Public Law 96-320, the Ocean Thermal Energy Conversion (OTEC) Act of 1980, was enacted on August 3, 1980. The Act sets as its primary goal the establishment of a legal regime which will permit and encourage the development of ocean thermal energy conversion as a commercial energy technology. This goal is to be achieved while providing for protection of the oceanic and coastal environments where OTEC facilities are to be sited and while giving due consideration to preventing or minimizing adverse impacts on other users of the ocean.
Among the provisions of this law is a requirement, in Section 107, that the Administrator of NOAA, ". . . . initiate a program to assess the effects on the environment of ocean thermal energy conversion facilities and plantships." The law further requires (Sect. 107(c)) that The Administrator prepare a plan to carry out this program.
The Administrator has delegated NOAA's responsibilities under P.L. 96-320 to the Office of Ocean Minerals and Energy which, among other activities, has developed the plan, as presented in this document. It is a generic plan regarding the environmental effects of OTEC development and thus extends beyond NOAA's purview. The NOAA part of the plan is discussed in Chapter 3.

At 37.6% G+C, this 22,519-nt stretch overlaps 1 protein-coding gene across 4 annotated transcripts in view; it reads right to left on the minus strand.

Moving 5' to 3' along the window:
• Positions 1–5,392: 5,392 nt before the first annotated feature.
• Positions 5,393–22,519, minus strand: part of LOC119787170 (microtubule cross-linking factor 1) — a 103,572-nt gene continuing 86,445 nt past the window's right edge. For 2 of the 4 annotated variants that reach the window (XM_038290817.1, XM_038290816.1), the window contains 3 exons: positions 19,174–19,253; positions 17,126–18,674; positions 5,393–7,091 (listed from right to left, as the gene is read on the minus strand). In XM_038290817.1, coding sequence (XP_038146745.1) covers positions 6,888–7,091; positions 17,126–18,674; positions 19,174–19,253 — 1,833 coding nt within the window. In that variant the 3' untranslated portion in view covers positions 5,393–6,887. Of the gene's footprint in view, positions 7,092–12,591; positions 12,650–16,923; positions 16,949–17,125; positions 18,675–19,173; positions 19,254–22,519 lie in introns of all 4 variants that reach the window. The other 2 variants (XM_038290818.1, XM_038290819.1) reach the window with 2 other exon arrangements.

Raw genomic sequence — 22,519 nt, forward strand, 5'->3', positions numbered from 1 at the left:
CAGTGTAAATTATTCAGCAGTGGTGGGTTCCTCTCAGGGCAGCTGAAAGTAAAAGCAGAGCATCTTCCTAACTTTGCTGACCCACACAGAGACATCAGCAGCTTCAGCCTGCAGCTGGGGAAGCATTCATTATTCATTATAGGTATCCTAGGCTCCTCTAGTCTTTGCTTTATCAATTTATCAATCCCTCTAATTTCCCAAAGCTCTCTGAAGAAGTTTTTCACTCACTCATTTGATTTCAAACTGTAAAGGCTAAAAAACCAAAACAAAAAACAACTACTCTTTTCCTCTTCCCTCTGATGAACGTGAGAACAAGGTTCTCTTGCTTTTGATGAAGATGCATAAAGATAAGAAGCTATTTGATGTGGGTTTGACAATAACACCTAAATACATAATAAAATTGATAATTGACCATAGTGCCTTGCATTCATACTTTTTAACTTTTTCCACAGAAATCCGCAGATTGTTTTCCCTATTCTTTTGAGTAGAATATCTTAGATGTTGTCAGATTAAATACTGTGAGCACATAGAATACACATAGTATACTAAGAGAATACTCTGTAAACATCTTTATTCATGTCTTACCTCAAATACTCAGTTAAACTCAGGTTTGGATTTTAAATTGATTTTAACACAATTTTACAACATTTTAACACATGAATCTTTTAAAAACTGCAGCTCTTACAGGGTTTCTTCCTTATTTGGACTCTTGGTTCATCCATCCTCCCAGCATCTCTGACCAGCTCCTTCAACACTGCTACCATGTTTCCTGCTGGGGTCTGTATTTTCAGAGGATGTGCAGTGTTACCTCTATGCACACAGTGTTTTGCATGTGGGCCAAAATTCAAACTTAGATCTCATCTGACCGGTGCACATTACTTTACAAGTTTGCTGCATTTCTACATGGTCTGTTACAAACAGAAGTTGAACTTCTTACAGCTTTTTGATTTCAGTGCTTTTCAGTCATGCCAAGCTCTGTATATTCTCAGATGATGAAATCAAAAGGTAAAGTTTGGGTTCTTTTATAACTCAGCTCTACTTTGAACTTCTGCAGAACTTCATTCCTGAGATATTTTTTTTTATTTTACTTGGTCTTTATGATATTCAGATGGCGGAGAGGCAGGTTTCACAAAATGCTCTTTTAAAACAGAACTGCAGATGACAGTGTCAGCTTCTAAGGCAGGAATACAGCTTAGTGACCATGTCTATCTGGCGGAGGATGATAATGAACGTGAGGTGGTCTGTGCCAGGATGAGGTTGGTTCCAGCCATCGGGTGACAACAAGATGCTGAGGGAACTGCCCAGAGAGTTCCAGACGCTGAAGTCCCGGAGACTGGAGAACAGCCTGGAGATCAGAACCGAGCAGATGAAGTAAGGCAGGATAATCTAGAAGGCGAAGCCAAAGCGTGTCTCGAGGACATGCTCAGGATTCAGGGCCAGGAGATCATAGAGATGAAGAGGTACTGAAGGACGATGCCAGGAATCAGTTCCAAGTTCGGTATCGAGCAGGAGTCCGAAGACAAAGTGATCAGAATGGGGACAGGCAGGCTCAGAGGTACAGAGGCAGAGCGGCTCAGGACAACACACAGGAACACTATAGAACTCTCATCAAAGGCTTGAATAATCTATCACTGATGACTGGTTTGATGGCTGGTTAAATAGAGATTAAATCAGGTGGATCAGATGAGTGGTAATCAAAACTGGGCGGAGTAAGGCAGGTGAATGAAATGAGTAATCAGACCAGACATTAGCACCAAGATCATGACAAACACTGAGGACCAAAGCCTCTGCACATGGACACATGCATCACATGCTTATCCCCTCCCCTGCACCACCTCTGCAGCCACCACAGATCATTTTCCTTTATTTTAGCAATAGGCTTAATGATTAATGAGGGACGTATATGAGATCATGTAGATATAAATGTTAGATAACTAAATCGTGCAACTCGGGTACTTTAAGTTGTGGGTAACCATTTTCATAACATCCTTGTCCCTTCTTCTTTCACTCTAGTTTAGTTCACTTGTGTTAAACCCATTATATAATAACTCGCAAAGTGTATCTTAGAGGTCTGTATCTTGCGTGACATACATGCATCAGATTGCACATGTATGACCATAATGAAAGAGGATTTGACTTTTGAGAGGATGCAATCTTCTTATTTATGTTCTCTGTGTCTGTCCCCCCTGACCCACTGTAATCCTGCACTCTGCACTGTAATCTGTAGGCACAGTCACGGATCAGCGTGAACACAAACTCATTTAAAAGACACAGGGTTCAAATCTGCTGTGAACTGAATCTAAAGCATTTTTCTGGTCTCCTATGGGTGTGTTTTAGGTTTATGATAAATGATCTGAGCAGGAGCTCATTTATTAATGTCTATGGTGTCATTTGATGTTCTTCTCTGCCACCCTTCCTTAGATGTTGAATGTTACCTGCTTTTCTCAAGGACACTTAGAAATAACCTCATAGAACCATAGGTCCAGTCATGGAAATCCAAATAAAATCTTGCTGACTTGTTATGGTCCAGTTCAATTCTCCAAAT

The Plan has the primary objective of obtaining the environmental information and knowledge required to allow the commercial development of OTEC to the maximum extent that is compatible with acceptable environmental risk. Such development would provide a solar-based renewable energy source that, in certain areas, can replace energy generated by burning imported and other nonrenewable fossil fuels, such as oil and natural gas.
The development of OTEC will become viable earlier in U.S. tropical and subtropical island communities than on the mainland because OTEC-produced electricity will be cost competitive in those areas sooner. Electricity costs range from two to eight times higher in island communities which are almost totally dependent on imported oil. In addition, many island communities require fresh water, which is a direct beneficial byproduct of open cycle OTEC plants and could be a product of a closed cycle plant if the power was utilized for desalination. As OTEC designs are improved and conventional power costs continue to increase, OTEC power is expected to become cost-competitive in certain mainland areas also.